Friday, 6 June 2008

Irish IBEC, Fine Gael & Labour cannot be trusted on taxation

Libertas welcomes strong support for “No” from leading economists

Libertas Chairman Declan Ganley launched his strongest attack on the “Yes” campaign to date this morning, when he said that Fine Gael, Labour, and IBEC “simply could not be trusted” on the issue of taxation.

Mr. Ganley quoted IBEC’s statements in 2006 and 2007 which mirror almost exactly what Libertas has been saying on enhanced co-operation, and also cited the voting record of Fine Gael and Labour MEPs in the EU Parliament on measures relating to the introduction of a common consolidated corporate tax base.

IBEC said in 2006 that it feared that enhanced co-operation could see the introduction of the CCCTB across Europe, and said that business needed to stop this happening.

Fine Gael and Labour MEP’s voted in the EU Parliament in favour of the Bersani Report, which called for the introduction of CCCTB, and criticised countries like Ireland that stand in its way.

The text of the motion read as follows (extract):

6. Regrets that some Member States still reject the need for greater cooperation on tax matters, in particular with regard to the tax bases applicable to companies, bearing in mind the fact that coordination between the Member States with regard to company taxation is one of the instruments laid down in the ‘integrated guidelines’;

A common consolidated corporate tax base at European level

7. Stresses the importance of adopting a common consolidated tax base which will fulfil the requirement of greater integration in the internal market; supports the Commission proposal and is convinced that the introduction of a common consolidated tax base for companies established in at least two Member States – a base which will make it possible to determine the taxable revenue according to a set of common rules defined at European level and applicable to an individual group of companies – is the best way of tackling effectively the tax obstacles hampering companies’ cross-border activities;

Mr. Ganley said that the voting record of Irish MEPs on the CCCTB completely belied any credibility they had on the issue of taxation.

“Throughout this campaign, I have said nothing while people in Fine Gael and Labour launched personal and vicious attacks on me because I dared to raise the issue of CCCTB. Day after day, Fine Gael and Labour roll out spokespeople to say that Ireland’s tax veto is sacrosanct, and that our tax competitiveness is protected.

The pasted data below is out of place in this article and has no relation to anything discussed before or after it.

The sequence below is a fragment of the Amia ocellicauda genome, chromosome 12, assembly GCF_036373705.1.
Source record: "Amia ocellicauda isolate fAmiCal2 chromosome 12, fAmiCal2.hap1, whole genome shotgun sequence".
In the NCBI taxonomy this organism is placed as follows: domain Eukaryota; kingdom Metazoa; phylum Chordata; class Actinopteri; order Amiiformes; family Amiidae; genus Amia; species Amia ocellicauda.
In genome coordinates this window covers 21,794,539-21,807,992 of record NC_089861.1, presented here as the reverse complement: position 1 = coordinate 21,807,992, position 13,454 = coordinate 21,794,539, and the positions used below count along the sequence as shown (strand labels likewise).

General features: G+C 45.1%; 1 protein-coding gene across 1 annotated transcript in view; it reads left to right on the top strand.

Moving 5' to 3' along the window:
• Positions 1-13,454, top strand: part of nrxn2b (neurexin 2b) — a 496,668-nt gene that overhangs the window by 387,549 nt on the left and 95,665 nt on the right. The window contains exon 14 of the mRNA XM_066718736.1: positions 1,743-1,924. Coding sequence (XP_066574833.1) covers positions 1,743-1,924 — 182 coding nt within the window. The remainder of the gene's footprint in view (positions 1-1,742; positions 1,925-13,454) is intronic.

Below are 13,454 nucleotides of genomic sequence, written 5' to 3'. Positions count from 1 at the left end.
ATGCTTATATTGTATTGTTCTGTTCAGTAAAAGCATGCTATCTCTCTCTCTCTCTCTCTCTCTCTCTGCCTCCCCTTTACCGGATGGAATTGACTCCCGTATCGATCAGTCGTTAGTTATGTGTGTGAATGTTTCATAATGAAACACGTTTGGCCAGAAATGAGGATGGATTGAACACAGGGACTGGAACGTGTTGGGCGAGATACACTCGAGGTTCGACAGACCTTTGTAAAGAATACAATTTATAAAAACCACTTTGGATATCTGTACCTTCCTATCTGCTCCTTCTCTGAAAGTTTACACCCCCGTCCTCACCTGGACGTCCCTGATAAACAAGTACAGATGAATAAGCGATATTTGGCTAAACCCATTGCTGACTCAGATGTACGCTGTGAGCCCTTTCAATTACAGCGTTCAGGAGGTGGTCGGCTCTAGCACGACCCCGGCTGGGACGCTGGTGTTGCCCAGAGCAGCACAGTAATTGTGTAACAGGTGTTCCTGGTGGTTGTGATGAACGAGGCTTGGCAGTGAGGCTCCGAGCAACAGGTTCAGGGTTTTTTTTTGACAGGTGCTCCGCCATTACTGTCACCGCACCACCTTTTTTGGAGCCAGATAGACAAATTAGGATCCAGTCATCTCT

The same people who preach to the Irish people about the importance of a “yes” to Lisbon have gone over to Brussels and betrayed their constituents in the most shameful manner.

There is no reason to believe anything that Fine Gael or Labour say on matters of taxation, given that they have voted to criticise Ireland in the EU parliament for wanting to retain our tax independence.

In particular, Proinsias De Rossa’s vote on taxation should be read alongside his vote in the Parliament not to respect the outcome of Ireland’s referendum.

These people were elected to serve Ireland. In reality, they are serving the agenda of their masters in Brussels.

IBEC has taken its absolute subservience to Government to a new level in this campaign. In 2006,it expressed its concerns about CCCTB, in particular with regard to enhanced co-operation in precisely the terms currently used by Libertas.

For example, in a communication to its members on November 1st, 2006, IBEC said:

“The idea of enhanced cooperation among a restricted set of member states changes the political calculus of the CCCTB issue. The passing of EU-wide legislation on fiscal issues requires unanimity among the member states in Council. However, under the decision-making provisions for enhanced cooperation, the CCCTB project could be introduced merely with the support of a qualified majority of member states in Council. It is therefore much more likely that a CCCTB could be instituted at the European level under enhanced cooperation.

Those who say Lisbon is good for Business have a duty to explain why, and as of yet they have failed to do so. It is clear that IBEC, in particular, view the importance of Lisbon through the prism of the next round of national pay talks.

Their position today is in contrast to their position on May 15th 2007, when Turlough O’Sullivan said of the CCCTB that

“Business should put a stop to this now and urge the Commission to devote its resources to the more fruitful elimination of identified tax obstacles to the internal market.”

The fact is that business can, and should, put a stop to CCCTB with a “No” vote.

Ireland’s EU Commissioner, Charlie McCreevy, has said that the CCCTB is “an underhand tactic to destroy tax competition in Europe”.

Meanwhile, leading economists and business figures have said that they will be voting “No”. Over the weekend we saw Senator Shane Ross, Jim Power, and Colm Rapple join people like Ulick McEvaddy, Ray Kinsella, and Dr. Chris Coughlan in stating that they will be voting “No”.

There are very many more in business who will be quietly saying “No” on June 12th.

The Government cannot continue to maintain that those with Ireland’s economic interest at heart are unified behind the Lisbon Treaty. In fact we see a pattern whereby those organisations that are financially dependent on Government say yes, and those voices that are independent are beginning to say “No”.

People are looking at the Libertas position on taxation, and moving towards us.

The issue of taxation is front and centre of the debate and it will remain so until polling day”.

This article first appeared on